Junior Patricia Pan, who is president of the Friendship Association of Chinese Students and Scholars, said she knows a rising freshman who had already missed a week of classes at UNC because her visa was not approved in time.
Pan, who studies biology and neuroscience, worries that she could miss out on medical school in the future.
“If I get into med school and I need to prolong my visa, what if it doesn’t get approved?” Patricia said. “Everybody here, pre-med students, dream to get into med school. What if (the visa) is that one missing brick that causes the whole wall to collapse?”
Maggie Jensen, graduate affairs coordinator for the physics and astronomy department, said that a Chinese graduate student in the Department of Applied Physical Sciences had missed all of orientation because her visa required a hundred day wait time.
“From my experience, it’s never that late,” said Jensen, who has been with the University for six years. “I’ve never had a student miss the first day of classes or orientation due to visa issues, from China.”
The graduate student declined to comment and called her eventual visa acceptance a “tortuous but fortunate process” in an email to The Daily Tar Heel.
Some departments, like physics and astronomy, have noticed a drop in Chinese applicants.
“In our department specifically, we’re having less Chinese applicants in general,“ Jensen said. “We always are wondering if that’s because of new restrictions or U.S.-China relations. We don’t know for sure.”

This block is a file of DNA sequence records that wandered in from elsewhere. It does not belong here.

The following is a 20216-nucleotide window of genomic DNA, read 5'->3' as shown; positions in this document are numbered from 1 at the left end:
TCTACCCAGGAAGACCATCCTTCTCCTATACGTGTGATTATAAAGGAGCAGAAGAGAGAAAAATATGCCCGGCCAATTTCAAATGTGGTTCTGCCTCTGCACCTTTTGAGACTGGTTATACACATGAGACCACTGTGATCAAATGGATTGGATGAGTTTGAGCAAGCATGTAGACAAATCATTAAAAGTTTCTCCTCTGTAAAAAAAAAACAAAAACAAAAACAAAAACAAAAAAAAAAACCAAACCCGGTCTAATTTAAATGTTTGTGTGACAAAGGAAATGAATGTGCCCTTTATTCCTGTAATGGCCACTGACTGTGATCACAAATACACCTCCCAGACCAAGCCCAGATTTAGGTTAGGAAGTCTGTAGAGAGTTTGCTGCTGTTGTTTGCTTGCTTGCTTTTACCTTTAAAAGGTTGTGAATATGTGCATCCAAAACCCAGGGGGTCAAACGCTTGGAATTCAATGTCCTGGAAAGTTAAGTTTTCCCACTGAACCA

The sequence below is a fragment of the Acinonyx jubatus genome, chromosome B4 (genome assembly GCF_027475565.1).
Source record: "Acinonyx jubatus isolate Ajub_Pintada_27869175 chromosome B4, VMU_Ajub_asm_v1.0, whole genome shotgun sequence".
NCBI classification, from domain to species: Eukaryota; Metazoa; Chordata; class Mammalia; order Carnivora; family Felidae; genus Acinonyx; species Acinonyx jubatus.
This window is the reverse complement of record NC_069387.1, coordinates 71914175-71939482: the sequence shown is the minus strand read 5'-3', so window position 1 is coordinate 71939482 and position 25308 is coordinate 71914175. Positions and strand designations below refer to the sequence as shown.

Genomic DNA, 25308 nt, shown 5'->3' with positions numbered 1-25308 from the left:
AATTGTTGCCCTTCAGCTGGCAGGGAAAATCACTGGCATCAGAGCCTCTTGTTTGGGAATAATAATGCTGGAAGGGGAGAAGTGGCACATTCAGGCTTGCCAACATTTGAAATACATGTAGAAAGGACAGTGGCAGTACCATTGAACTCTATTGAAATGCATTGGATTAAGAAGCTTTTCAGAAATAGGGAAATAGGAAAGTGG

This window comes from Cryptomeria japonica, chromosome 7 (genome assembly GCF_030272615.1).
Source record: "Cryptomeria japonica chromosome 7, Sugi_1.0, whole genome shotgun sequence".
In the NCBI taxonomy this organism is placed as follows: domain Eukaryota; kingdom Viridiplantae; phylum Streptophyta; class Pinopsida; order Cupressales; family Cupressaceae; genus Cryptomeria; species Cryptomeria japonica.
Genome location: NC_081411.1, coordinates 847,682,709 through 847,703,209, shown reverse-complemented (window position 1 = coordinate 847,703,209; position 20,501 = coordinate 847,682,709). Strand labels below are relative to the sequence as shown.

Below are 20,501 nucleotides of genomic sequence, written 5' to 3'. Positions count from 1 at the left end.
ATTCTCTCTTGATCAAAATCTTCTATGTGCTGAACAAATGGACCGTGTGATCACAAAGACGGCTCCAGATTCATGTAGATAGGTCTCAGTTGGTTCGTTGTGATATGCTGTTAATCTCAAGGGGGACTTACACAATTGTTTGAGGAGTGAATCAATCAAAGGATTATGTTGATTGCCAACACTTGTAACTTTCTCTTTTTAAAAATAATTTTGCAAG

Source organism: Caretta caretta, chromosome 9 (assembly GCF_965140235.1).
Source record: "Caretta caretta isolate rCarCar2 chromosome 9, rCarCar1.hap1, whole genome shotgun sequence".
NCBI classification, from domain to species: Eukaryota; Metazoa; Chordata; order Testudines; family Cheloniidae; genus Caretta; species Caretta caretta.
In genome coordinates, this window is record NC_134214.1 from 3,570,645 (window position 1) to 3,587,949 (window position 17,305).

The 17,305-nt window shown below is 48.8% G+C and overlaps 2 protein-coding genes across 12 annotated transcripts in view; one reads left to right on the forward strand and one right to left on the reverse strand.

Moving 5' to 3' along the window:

Roadblocks facing international students
Other students, like Boyu Xue, a senior studying physics and mathematics, said that it’s not just visas and increased suspicion that drives students away from American universities. Currency exchange rates, Xue said, act as another detrimental effect of the trade war on his international student experience.
Developments in the trade war have led to a drop in the value of the Chinese yuan. In February 2019, 6.70 yuan could be exchanged for one dollar. As of Sept. 10, the exchange rate is 7.12 yuan to a dollar. This difference, multiplied over the more than $57,000 international students have to pay for tuition and other fees, can have a big impact.
Xue also said Chinese students like himself will miss out on consideration for certain opportunities in the U.S., such as working with certain technologies.
“Sometimes we get many emails with information about internships in the summer, including in the U.S. military or the Army or nuclear research centers, but they have a clear requirement that citizens should apply,” Xue said.
Brandi Day, the diversity coordinator for the computer science department, said that international students have a hard time getting summer internships because they need visa sponsorship. She said that by the time employers get their H-1B visas, the official name for temporary work visas in the U.S., “it just isn’t worth it” for employers.
“So sadly, a lot of our graduate students, I know for a fact, don’t get the same opportunities in terms of internships, just because of this bureaucracy with the H-1B visa,” Day said.
For students who must complete an internship for the Masters or Ph.D., visas are a stumbling block, she said.
Because of these problems, Pan, Song, Larres and Visser said they had heard that Chinese students were considering going to other countries for college.
“I have more friends who are now preferring to go to Canada,” Pan said. “It’s just more ‘user-friendly,’ as you would say.”